- Posts: 2269
- Joined: 23 Jan 2020
Often the scam emails they use to contact people will include fake websites to make them appear as if they are making contact from a real and established company. The fake companies they create will often appear to be based in China, Hong Kong, Japan or somewhere else in Asia. Many of them act as steel manufacturing or oil production companies, but other business types may also be used for these scams.
In some cases the scammers will also use names, websites, and addresses of actual real companies to spoof people into thinking that they are working for a real company. Sometimes they also use fraudulent domains that redirect to the website of a real company to spoof people. But the email address the scammer will be using to make contact in these instances wont ever be connected in any way to a real company. Thus, the body of the email may contain the name of a real company, the real company address, phone number and even the real company's website, but the scammer will likely be contacting you by way of a free webmail email account.
The more convincing fake company representative scam occurs when the scammer sets up a fake company website and makes initial contact using an email address connected to their fraudulent internet domain. The emails that come from fake company internet domain names are harder for an unsuspecting person to detect compared to when the scammer is just using a free webmail email address.
The main job duty that the scammers will say is required by the scam victim is to receive payments from so-called overseas customers and to then deposit those payments into one's own bank account. In exchange for one's service of handling payments for the fake company the scammer will usually offer to pay the person 10%-15% of these fictitious payments as commission or as "profit splitting" for helping to process these payments.
It will sound like very easy and well paid work. The victim will be told that they will be working remotely, only part-time, from home, and with good pay, but this is the complete opposite of the truth. The payments from customers don't really exist and, as their company representative, one will end up committing fake-check (cheque) fraud by acting as a "check-mule".
This elaborate representative employment scam is also known as a “Fake-Check” scam. So, once the representative (scam victim) agrees to work for the scammer’s fake company, then the scammer will immediately start mailing fake checks via postal mail to the victim as so-called payments from the fictitious overseas customers. Then the scam victim (who has been tricked into acting as the scammer's overseas "representative") will be told to deposit those fake checks into their own personal bank account for check clearing.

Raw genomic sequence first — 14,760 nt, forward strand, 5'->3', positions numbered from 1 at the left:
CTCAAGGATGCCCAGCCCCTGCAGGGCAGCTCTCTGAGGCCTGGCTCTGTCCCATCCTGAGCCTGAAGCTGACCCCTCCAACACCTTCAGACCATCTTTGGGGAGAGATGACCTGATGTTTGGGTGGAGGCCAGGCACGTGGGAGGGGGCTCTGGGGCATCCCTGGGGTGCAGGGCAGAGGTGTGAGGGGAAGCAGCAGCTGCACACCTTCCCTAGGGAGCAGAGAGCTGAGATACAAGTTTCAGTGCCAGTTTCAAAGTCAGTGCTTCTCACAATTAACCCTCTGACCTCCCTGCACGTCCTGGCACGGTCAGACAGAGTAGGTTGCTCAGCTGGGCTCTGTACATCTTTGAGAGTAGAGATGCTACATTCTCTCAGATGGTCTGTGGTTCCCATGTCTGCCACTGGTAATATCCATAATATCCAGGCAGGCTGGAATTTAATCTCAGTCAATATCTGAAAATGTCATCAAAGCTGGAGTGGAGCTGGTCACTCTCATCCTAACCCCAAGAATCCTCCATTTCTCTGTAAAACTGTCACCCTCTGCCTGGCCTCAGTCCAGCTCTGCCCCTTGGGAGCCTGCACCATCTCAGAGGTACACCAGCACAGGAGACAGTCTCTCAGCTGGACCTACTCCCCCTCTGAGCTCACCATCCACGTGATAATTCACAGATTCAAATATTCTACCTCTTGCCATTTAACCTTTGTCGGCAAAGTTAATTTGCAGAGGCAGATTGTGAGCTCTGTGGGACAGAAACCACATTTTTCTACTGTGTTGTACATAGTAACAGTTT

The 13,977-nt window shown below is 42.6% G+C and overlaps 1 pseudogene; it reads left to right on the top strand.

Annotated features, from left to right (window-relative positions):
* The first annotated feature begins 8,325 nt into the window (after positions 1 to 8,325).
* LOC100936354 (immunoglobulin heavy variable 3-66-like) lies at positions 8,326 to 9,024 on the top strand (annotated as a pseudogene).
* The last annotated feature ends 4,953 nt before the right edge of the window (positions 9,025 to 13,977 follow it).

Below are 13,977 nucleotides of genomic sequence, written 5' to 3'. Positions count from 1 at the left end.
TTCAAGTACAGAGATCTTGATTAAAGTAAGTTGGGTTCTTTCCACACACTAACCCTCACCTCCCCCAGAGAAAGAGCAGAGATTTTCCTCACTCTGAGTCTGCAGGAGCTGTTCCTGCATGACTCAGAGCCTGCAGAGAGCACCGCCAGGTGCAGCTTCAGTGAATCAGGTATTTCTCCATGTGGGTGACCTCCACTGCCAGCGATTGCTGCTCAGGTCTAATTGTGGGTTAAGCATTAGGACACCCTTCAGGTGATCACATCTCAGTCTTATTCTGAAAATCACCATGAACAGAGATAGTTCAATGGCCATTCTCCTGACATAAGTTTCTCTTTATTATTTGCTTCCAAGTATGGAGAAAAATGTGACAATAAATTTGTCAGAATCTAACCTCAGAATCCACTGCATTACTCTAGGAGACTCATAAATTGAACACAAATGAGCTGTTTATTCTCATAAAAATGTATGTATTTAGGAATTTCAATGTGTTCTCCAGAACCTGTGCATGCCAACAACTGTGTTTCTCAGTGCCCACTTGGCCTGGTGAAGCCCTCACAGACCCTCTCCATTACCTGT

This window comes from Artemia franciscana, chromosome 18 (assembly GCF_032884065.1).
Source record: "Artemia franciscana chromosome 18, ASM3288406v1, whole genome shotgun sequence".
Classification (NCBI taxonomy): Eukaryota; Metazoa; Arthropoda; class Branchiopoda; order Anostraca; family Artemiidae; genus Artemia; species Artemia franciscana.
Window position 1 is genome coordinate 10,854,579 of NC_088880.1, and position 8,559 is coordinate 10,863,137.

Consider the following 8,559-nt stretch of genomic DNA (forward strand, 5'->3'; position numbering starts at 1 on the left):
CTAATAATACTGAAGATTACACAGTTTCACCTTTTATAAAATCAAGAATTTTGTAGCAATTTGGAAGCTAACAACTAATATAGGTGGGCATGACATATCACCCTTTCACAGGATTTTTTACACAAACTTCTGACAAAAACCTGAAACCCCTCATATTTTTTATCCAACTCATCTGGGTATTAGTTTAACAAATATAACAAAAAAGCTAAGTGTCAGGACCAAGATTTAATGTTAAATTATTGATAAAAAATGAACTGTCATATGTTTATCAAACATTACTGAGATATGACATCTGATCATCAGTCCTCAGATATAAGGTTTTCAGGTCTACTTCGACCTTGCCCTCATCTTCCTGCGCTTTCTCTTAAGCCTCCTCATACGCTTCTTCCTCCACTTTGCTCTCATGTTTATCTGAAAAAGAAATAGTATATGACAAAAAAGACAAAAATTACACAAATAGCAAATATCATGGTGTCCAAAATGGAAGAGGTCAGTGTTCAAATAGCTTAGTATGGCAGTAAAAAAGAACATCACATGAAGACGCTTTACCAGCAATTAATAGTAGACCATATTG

It will usually be a fake check created using a high-quality printer and will include real bank account information within the check which will be actual bank account information that the scammer will have stolen from a real company. Scammers may also use actual checks that the scammer has stolen from a real company but then filled up the checks with their own illegal payment information.
As long as the company account number that the check is to draw the money from has sufficient funds in its account then the check will initially clear the bank and the money will appear in the victim's own bank account balance temporarily. The check will only "bounce" later on into the future once the real company receives the cleared check back from their bank, which is when the real company disputes the fake-check payment amount with their bank.
But the way the representative (scam victim) gets scammed and loses money is when the check initially clears. That is when the victim is expected to immediately transfer the money collected from the cleared fake check (minus the victim’s so-called commission) to the scammer via either Western Union, Money Gram or some other untraceable electronic payment method.
The scammer will be located in another country from the victim. And by the time the check bounces (which can take anywhere from 4 weeks to 6 months), the money is already gone from the representative’s (victim's) bank account and in the hands of the scammer. Then the victim is left in debt to their own bank for the amount of the fake checks that have bounced.
The victim loses the money permanently and it can amount to many thousands of dollars. In addition to financial losses, the victim will have problems with his/her credit rating in the future and the victim may also be questioned and charged by the police for committing fake-check fraud.
The scammers will also attempt to obtain the victim’s bank account information when the scam first commences, which the scammer may then also try to illegally extract money from via an unauthorized electronic bank transfer.
Once the scammers have a lot of the victim's personal information then the scam can also lead to other things like personal identity theft and additional financial problems for the victim down the line.